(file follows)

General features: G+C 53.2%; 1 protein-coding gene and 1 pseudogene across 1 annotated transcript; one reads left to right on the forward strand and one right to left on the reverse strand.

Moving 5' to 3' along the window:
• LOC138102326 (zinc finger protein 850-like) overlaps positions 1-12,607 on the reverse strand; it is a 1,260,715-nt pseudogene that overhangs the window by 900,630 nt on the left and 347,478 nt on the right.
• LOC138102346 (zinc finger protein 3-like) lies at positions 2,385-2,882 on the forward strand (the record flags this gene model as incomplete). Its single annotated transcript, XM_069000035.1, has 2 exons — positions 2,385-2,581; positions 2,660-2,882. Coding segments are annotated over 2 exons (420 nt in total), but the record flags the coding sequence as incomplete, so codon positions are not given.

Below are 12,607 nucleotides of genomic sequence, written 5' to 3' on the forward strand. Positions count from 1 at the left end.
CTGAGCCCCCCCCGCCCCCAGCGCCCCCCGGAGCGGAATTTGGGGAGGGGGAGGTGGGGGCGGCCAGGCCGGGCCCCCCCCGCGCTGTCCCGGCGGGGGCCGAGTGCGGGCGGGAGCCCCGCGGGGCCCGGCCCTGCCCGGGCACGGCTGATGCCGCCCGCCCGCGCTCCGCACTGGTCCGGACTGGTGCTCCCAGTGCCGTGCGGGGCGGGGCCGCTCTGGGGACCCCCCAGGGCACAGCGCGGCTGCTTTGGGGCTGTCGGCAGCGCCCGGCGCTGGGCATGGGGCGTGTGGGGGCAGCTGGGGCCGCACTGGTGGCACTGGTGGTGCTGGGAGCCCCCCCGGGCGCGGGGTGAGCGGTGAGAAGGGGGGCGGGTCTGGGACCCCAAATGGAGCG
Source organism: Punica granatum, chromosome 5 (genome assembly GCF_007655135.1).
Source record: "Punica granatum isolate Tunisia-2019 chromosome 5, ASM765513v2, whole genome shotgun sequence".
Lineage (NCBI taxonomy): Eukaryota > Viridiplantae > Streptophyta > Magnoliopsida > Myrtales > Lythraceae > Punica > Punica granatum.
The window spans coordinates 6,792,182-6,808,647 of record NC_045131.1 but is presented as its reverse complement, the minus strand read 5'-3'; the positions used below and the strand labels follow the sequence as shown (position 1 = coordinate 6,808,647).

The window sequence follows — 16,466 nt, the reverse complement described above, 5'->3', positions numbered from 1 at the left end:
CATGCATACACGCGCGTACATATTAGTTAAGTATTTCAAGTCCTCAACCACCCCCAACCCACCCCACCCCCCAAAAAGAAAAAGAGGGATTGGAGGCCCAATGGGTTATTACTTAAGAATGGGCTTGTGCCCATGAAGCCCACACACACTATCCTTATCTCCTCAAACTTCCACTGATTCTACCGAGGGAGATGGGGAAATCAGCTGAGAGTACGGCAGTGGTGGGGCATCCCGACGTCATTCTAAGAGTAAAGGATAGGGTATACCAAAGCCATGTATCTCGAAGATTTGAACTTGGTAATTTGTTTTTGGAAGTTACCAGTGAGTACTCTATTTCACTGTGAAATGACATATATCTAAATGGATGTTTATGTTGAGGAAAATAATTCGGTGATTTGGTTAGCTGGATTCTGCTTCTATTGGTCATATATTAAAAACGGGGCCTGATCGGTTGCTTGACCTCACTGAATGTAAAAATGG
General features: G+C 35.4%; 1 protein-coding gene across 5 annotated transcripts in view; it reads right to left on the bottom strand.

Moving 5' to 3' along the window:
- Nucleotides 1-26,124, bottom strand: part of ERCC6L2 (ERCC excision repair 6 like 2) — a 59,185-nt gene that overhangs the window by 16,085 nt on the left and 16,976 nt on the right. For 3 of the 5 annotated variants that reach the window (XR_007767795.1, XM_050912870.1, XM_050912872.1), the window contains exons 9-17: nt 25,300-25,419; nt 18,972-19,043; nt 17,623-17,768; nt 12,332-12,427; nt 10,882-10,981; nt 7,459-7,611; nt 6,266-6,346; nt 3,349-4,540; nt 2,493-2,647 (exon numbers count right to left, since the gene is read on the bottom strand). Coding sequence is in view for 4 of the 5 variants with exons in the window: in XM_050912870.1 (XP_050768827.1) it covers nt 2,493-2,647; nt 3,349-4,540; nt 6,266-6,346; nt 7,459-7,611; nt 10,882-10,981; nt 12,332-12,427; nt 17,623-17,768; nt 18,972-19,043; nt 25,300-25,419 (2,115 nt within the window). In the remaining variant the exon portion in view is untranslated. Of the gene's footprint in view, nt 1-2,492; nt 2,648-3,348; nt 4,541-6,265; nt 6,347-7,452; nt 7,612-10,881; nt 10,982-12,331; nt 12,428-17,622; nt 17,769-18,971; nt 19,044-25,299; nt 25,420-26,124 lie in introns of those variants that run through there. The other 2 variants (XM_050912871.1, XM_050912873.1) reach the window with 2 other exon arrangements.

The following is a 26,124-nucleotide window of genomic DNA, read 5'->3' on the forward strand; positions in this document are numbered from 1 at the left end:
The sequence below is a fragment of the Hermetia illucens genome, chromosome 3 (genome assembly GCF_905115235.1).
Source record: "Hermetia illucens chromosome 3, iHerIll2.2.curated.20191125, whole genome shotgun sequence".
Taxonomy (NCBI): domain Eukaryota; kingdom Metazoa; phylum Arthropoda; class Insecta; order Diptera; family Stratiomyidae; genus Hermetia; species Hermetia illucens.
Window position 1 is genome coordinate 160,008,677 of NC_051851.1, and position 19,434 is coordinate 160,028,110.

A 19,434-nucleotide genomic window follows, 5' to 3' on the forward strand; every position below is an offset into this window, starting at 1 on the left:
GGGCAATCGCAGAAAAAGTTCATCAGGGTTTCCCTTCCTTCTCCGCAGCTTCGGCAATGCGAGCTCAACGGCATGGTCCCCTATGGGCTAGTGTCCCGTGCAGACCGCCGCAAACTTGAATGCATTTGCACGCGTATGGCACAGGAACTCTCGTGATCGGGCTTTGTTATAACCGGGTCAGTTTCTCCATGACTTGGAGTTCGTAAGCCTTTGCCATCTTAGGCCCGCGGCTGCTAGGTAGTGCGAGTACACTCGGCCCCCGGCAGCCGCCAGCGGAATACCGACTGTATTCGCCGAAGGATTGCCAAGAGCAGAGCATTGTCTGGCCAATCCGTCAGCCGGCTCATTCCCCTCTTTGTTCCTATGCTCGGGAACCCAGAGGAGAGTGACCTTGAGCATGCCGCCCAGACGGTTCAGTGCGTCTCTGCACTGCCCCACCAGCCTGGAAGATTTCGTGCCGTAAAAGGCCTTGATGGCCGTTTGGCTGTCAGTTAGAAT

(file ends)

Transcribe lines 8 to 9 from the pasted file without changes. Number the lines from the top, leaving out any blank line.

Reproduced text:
Source record: "Punica granatum isolate Tunisia-2019 chromosome 5, ASM765513v2, whole genome shotgun sequence".
Lineage (NCBI taxonomy): Eukaryota > Viridiplantae > Streptophyta > Magnoliopsida > Myrtales > Lythraceae > Punica > Punica granatum.